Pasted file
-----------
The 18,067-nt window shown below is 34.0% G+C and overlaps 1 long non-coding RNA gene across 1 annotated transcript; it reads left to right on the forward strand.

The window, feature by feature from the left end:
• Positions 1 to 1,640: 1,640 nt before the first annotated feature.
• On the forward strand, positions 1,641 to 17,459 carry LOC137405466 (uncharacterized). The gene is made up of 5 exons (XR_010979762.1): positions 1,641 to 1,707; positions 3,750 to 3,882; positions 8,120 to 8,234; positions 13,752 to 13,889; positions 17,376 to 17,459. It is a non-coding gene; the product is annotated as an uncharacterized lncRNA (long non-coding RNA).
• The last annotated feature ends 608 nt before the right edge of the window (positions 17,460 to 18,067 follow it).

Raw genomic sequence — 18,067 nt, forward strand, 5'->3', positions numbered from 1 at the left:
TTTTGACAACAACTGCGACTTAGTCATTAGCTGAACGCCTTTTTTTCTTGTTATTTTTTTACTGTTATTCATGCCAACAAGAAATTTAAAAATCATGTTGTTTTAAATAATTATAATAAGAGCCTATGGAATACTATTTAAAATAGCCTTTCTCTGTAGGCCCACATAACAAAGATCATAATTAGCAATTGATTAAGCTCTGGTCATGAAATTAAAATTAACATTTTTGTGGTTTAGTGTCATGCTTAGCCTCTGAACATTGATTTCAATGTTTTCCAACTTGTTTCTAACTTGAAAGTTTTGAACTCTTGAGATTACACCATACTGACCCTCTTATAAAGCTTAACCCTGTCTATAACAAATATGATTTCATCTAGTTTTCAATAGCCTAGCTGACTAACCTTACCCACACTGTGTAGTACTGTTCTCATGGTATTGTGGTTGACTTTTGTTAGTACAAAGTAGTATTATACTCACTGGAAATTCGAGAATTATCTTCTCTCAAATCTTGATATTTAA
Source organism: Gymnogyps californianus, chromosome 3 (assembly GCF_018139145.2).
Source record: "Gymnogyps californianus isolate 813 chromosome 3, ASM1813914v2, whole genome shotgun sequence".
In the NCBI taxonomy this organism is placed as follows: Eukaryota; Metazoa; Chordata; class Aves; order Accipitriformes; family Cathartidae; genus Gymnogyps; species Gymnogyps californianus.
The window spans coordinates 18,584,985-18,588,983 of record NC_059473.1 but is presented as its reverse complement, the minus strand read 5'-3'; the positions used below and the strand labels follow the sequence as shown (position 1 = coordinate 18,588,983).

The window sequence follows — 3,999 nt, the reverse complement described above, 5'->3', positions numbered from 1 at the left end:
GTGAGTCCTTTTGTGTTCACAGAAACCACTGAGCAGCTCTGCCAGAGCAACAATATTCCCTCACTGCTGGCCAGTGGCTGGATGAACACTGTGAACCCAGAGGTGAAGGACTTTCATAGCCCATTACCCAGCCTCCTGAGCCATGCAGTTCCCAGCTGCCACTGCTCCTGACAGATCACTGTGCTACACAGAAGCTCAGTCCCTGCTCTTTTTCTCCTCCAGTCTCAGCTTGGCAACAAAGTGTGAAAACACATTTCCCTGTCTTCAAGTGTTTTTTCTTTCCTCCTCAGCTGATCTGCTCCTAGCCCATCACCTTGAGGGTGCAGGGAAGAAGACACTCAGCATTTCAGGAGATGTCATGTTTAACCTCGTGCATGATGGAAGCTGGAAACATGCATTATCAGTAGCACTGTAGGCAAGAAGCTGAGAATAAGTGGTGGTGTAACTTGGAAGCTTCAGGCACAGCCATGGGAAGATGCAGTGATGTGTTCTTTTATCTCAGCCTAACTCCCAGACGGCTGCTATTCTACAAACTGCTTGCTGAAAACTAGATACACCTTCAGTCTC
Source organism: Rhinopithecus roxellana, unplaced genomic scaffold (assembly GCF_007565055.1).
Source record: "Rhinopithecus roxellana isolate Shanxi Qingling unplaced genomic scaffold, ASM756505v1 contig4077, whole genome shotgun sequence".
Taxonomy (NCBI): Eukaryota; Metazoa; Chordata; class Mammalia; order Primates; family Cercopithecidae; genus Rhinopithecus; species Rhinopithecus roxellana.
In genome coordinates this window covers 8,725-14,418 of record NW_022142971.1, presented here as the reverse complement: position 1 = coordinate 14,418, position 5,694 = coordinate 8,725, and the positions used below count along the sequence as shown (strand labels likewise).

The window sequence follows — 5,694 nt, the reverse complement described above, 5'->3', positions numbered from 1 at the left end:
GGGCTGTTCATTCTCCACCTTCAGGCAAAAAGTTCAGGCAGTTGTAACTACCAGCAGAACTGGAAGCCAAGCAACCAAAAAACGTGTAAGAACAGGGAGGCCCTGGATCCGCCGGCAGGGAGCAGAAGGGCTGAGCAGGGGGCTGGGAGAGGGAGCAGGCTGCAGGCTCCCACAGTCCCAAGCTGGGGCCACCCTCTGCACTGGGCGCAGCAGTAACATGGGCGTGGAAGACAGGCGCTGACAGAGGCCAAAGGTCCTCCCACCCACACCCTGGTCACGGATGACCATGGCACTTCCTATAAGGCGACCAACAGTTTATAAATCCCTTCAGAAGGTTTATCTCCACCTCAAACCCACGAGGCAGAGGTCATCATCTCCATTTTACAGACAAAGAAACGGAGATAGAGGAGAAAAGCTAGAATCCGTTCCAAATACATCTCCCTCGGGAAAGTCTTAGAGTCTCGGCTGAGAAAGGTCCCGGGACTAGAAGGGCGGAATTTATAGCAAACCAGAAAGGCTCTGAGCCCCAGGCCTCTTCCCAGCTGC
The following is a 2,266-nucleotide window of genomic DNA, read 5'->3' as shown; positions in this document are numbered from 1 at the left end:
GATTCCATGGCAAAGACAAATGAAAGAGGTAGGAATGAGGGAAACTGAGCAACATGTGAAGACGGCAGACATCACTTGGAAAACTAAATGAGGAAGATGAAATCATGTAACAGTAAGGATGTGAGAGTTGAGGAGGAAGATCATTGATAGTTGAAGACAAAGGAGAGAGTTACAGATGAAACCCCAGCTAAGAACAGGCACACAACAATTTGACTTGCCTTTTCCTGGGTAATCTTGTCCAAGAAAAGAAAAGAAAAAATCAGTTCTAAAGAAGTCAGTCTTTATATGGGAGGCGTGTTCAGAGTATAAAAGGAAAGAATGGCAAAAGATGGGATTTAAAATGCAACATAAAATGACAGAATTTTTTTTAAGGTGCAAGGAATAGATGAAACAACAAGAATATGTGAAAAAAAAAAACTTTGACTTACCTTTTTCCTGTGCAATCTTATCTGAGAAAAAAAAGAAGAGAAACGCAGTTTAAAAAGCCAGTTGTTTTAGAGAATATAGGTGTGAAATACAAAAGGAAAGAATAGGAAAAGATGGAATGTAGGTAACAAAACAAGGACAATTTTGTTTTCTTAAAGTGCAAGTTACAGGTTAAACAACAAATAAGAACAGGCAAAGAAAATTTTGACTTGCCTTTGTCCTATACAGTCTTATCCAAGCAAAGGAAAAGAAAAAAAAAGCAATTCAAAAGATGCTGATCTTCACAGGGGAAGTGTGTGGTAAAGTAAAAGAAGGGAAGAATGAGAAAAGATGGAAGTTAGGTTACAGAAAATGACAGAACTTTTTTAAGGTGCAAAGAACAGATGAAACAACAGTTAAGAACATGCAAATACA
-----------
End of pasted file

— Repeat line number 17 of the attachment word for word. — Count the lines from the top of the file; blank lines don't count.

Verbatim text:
In genome coordinates this window covers 8,725-14,418 of record NW_022142971.1, presented here as the reverse complement: position 1 = coordinate 14,418, position 5,694 = coordinate 8,725, and the positions used below count along the sequence as shown (strand labels likewise).